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Brandeis University's Community Newspaper — Waltham, Mass.

First-year student and influential yoga instructor

Published: April 5, 2012
Section: Features, Top Stories

As a first-year student at Brandeis, Shayna Palmer ’15 has already seized initiative, sharing her passion for yoga with her peers. Palmer teaches four yoga classes every week to the diverse assemblage of students who attend these sessions as part of her work-study program.

Palmer confessed that “initially, you couldn’t get me in a yoga room,” but as an athlete interested in pursuing tennis at Brandeis, Palmer accredited her initial feelings to a misconception based on the common athlete mentality that yoga is “just stretching.” After experiencing an unfortunate back injury, Palmer first delved into yoga to alleviate pain as well as to aid in her recovery process. Once she began, she was hooked, asserting, “I hit the ground running and never looked back.”

Palmer initially became involved in hot yoga, in which yoga is practiced in a room kept at an elevated temperature. This heated environment improves flexibility, allowing the muscles to stretch while building core strength, Palmer said. Upon becoming enthralled with yoga, Palmer wished to “share the gift with other people,” for she claims it has “the capacity to change the mind and body.” Having taught classes in Florida, Palmer requested to continue instructing yoga at Brandeis as well, which is a proposition that administrators readily accepted.

Expanding beyond her former involvement with hot yoga, Palmer now leads sessions dedicated to vinyasa flow, a popular form of yoga that synchronizes breathing with physical movements. Describing her role as a university yoga instructor, Palmer claims that it is “an honor to inspire people,” referring to yoga as a broader “lifestyle choice.”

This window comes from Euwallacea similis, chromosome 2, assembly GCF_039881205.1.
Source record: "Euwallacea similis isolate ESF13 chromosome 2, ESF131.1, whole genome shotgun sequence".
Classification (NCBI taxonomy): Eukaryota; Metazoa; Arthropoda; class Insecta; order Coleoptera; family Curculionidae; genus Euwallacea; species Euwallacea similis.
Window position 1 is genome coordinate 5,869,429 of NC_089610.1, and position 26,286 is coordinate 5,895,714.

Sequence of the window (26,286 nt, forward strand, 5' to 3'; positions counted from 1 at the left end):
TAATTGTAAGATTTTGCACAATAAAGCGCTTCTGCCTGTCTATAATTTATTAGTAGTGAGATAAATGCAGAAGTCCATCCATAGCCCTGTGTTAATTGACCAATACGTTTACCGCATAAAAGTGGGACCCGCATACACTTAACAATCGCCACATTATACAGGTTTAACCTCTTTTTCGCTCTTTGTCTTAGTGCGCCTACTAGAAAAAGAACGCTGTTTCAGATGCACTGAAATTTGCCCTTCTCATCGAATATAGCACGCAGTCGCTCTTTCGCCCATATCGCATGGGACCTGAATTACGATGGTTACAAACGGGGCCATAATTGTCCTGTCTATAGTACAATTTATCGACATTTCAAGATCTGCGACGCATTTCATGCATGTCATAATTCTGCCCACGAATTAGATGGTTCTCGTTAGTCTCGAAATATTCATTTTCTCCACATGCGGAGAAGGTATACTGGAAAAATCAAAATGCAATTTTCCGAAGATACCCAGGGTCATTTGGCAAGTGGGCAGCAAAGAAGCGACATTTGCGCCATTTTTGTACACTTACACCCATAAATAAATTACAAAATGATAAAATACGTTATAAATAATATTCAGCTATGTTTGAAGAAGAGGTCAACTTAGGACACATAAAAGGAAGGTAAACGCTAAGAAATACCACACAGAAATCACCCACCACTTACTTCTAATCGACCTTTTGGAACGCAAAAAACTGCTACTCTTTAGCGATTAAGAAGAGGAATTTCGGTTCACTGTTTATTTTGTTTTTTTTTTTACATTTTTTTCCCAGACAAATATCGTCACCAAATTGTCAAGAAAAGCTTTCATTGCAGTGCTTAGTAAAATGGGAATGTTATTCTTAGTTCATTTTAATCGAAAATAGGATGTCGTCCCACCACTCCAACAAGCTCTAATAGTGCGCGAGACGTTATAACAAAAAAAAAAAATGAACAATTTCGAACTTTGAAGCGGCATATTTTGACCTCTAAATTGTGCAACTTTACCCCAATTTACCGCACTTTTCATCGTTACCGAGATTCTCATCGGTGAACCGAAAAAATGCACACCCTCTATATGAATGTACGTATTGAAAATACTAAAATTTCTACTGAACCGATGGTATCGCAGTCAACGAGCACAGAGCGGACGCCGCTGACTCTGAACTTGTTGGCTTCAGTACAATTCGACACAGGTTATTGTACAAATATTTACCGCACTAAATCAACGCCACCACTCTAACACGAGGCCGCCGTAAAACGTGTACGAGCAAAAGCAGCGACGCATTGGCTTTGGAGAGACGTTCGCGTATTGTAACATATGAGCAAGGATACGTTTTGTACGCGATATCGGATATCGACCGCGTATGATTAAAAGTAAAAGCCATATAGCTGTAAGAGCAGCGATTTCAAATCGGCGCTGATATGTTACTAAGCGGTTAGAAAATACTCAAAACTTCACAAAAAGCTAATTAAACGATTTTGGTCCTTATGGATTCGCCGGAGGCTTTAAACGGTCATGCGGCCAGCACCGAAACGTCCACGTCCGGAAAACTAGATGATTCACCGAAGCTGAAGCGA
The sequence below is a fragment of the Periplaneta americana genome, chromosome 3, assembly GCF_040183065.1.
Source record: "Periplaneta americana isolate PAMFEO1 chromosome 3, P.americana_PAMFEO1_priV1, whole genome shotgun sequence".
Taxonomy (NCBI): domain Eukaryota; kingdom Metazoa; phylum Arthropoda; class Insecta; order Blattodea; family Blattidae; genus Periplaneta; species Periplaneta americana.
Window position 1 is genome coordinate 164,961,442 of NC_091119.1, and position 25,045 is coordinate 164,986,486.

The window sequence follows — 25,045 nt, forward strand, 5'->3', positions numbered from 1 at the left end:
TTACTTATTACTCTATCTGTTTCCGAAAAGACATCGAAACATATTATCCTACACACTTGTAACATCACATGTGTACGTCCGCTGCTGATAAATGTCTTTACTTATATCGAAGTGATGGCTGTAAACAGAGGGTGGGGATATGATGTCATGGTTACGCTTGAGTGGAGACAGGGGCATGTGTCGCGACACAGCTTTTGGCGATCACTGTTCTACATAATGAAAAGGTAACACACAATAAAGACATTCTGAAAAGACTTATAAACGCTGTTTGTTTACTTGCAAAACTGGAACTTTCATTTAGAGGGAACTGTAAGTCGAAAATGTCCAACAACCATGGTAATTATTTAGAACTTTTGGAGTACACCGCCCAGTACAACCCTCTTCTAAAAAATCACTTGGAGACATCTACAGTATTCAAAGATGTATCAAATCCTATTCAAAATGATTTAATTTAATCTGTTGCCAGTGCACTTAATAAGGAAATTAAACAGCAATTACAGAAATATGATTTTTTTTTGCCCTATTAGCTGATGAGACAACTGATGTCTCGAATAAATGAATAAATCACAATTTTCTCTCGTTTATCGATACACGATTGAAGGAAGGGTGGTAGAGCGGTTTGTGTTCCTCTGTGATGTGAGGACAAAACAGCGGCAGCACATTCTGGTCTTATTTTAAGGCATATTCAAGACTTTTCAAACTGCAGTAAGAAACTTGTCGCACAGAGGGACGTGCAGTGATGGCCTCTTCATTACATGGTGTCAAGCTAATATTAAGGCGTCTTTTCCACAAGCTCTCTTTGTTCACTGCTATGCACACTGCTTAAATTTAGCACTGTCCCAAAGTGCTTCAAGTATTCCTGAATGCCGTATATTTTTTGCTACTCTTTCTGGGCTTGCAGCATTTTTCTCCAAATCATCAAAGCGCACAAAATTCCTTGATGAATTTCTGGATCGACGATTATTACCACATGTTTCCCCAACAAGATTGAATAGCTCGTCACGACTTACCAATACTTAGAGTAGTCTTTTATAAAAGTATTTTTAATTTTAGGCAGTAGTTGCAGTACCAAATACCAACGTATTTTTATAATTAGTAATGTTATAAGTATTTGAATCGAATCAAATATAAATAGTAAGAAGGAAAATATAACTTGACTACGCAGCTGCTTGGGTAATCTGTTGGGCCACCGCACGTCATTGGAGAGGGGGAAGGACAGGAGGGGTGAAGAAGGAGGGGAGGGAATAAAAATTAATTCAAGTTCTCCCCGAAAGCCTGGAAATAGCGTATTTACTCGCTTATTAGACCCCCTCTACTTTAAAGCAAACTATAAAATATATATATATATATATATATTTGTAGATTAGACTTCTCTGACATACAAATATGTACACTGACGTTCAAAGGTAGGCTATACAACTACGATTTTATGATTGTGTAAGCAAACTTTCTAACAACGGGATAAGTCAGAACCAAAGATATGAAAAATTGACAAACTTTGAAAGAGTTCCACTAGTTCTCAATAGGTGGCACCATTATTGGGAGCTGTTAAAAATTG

Although attending these sessions may appear intimidating to the newcomer, Palmer hopes to show that yoga is “a process, not a result.” She encourages all in attendance to “leave behind all judgments and expectations” and to “give it time.” In her words, “the body is an amazing machine,” which, when given time and opportunity, can adapt and improve, developing strength and flexibility. She hopes newcomers will “meet everything with an open mind” in order to derive the benefits of such an experience.

Palmer attests that those who attend her sessions are diverse in both skill level and athletic ability. Newcomers practice alongside those she dubs “regulars, dismissing any unwarranted fears regarding ability.” Besides instructing these sessions, Palmer has also privately taught the basketball and soccer teams, demonstrating the benefits of yoga for different sports. Palmer emphasizes that yoga can not only “decrease the risk of injury” but can expedite the healing process as well, all while improving flexibility. She asserts that it also has the ability to serve as an “awesome preventative measure” against common minor injuries, demonstrating its impact on the realm of athletes and physical health.

Although adding yoga to an already existing workout routine can aid performance and improve health, Palmer recognizes that there are distinct mentalities that exist on the yoga mat versus in the athletic, competitive environments. Athletes possess the constant mentality to “push, push, push” until the game is won, physically exerting their bodies and strength until the point of exhaustion. Palmer, however, observes a very distinct state of mind within the yoga sessions. She describes the ability to “settle slowly into posture,” gradually stretching the muscles and improving strength in time and relaxing the mind.

As a first-year student, Palmer reveals that she is undecided about her major and field of study but recognizes that yoga is an essential component of her lifestyle. Palmer’s dedication to a healthy lifestyle extends to her work with the club Brandeis Vegans.

Palmer asserts that she will continue with yoga after college, which has become an integral aspect of her routine. She adamantly proclaimed, “I’m never going to give it up.”

She spoke about the possibility of one day owning her own studio, hoping to spread the benefits of yoga to as many others as possible.